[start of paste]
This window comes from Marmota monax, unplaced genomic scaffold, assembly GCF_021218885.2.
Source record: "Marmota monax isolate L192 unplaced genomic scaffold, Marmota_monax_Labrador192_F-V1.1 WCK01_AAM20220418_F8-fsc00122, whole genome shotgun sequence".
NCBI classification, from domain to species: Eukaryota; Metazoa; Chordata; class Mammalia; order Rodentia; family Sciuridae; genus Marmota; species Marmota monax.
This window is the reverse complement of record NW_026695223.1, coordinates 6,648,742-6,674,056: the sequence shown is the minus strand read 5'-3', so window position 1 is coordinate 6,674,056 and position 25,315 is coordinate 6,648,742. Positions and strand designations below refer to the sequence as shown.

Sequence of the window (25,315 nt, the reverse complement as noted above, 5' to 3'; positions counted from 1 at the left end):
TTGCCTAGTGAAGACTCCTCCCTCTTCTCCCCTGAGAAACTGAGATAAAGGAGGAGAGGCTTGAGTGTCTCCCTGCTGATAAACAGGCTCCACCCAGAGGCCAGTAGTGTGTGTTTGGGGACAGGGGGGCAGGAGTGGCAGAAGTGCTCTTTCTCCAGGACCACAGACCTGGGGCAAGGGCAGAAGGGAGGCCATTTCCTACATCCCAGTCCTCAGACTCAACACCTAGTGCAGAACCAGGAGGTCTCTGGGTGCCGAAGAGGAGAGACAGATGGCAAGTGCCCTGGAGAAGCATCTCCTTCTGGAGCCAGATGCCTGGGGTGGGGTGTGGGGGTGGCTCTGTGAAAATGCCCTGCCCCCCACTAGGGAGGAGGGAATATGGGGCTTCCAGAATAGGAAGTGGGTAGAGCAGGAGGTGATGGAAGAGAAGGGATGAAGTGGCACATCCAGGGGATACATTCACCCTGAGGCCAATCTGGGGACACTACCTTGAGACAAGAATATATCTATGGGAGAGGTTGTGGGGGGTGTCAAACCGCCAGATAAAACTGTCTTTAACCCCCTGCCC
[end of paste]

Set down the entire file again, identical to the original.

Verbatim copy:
This window comes from Marmota monax, unplaced genomic scaffold, assembly GCF_021218885.2.
Source record: "Marmota monax isolate L192 unplaced genomic scaffold, Marmota_monax_Labrador192_F-V1.1 WCK01_AAM20220418_F8-fsc00122, whole genome shotgun sequence".
NCBI classification, from domain to species: Eukaryota; Metazoa; Chordata; class Mammalia; order Rodentia; family Sciuridae; genus Marmota; species Marmota monax.
This window is the reverse complement of record NW_026695223.1, coordinates 6,648,742-6,674,056: the sequence shown is the minus strand read 5'-3', so window position 1 is coordinate 6,674,056 and position 25,315 is coordinate 6,648,742. Positions and strand designations below refer to the sequence as shown.

Sequence of the window (25,315 nt, the reverse complement as noted above, 5' to 3'; positions counted from 1 at the left end):
TTGCCTAGTGAAGACTCCTCCCTCTTCTCCCCTGAGAAACTGAGATAAAGGAGGAGAGGCTTGAGTGTCTCCCTGCTGATAAACAGGCTCCACCCAGAGGCCAGTAGTGTGTGTTTGGGGACAGGGGGGCAGGAGTGGCAGAAGTGCTCTTTCTCCAGGACCACAGACCTGGGGCAAGGGCAGAAGGGAGGCCATTTCCTACATCCCAGTCCTCAGACTCAACACCTAGTGCAGAACCAGGAGGTCTCTGGGTGCCGAAGAGGAGAGACAGATGGCAAGTGCCCTGGAGAAGCATCTCCTTCTGGAGCCAGATGCCTGGGGTGGGGTGTGGGGGTGGCTCTGTGAAAATGCCCTGCCCCCCACTAGGGAGGAGGGAATATGGGGCTTCCAGAATAGGAAGTGGGTAGAGCAGGAGGTGATGGAAGAGAAGGGATGAAGTGGCACATCCAGGGGATACATTCACCCTGAGGCCAATCTGGGGACACTACCTTGAGACAAGAATATATCTATGGGAGAGGTTGTGGGGGGTGTCAAACCGCCAGATAAAACTGTCTTTAACCCCCTGCCC